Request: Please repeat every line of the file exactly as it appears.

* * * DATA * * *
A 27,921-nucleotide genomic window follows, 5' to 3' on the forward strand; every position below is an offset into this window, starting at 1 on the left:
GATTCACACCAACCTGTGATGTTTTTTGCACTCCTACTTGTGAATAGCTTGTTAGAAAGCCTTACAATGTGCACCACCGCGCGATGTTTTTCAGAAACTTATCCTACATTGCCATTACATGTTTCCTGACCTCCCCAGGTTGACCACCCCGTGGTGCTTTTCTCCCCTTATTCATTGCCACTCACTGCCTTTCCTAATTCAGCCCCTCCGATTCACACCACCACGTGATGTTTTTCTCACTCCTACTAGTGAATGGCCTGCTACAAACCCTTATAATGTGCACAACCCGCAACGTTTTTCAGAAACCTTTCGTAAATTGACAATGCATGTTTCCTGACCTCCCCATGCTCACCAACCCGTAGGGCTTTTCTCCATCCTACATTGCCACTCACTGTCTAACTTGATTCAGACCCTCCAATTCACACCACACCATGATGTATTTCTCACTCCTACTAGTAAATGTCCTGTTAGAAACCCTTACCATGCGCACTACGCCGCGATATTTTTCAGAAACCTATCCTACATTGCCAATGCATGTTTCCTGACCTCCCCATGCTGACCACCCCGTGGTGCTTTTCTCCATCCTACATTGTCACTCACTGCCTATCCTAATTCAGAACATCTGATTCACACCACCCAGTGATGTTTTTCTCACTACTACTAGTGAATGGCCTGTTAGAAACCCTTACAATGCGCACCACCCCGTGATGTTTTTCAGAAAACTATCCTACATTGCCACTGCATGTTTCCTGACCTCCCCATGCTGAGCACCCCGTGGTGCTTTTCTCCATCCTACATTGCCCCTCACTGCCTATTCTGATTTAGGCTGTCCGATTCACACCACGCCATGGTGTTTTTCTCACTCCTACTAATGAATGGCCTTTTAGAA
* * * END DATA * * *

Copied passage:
A 27,921-nucleotide genomic window follows, 5' to 3' on the forward strand; every position below is an offset into this window, starting at 1 on the left:
GATTCACACCAACCTGTGATGTTTTTTGCACTCCTACTTGTGAATAGCTTGTTAGAAAGCCTTACAATGTGCACCACCGCGCGATGTTTTTCAGAAACTTATCCTACATTGCCATTACATGTTTCCTGACCTCCCCAGGTTGACCACCCCGTGGTGCTTTTCTCCCCTTATTCATTGCCACTCACTGCCTTTCCTAATTCAGCCCCTCCGATTCACACCACCACGTGATGTTTTTCTCACTCCTACTAGTGAATGGCCTGCTACAAACCCTTATAATGTGCACAACCCGCAACGTTTTTCAGAAACCTTTCGTAAATTGACAATGCATGTTTCCTGACCTCCCCATGCTCACCAACCCGTAGGGCTTTTCTCCATCCTACATTGCCACTCACTGTCTAACTTGATTCAGACCCTCCAATTCACACCACACCATGATGTATTTCTCACTCCTACTAGTAAATGTCCTGTTAGAAACCCTTACCATGCGCACTACGCCGCGATATTTTTCAGAAACCTATCCTACATTGCCAATGCATGTTTCCTGACCTCCCCATGCTGACCACCCCGTGGTGCTTTTCTCCATCCTACATTGTCACTCACTGCCTATCCTAATTCAGAACATCTGATTCACACCACCCAGTGATGTTTTTCTCACTACTACTAGTGAATGGCCTGTTAGAAACCCTTACAATGCGCACCACCCCGTGATGTTTTTCAGAAAACTATCCTACATTGCCACTGCATGTTTCCTGACCTCCCCATGCTGAGCACCCCGTGGTGCTTTTCTCCATCCTACATTGCCCCTCACTGCCTATTCTGATTTAGGCTGTCCGATTCACACCACGCCATGGTGTTTTTCTCACTCCTACTAATGAATGGCCTTTTAGAA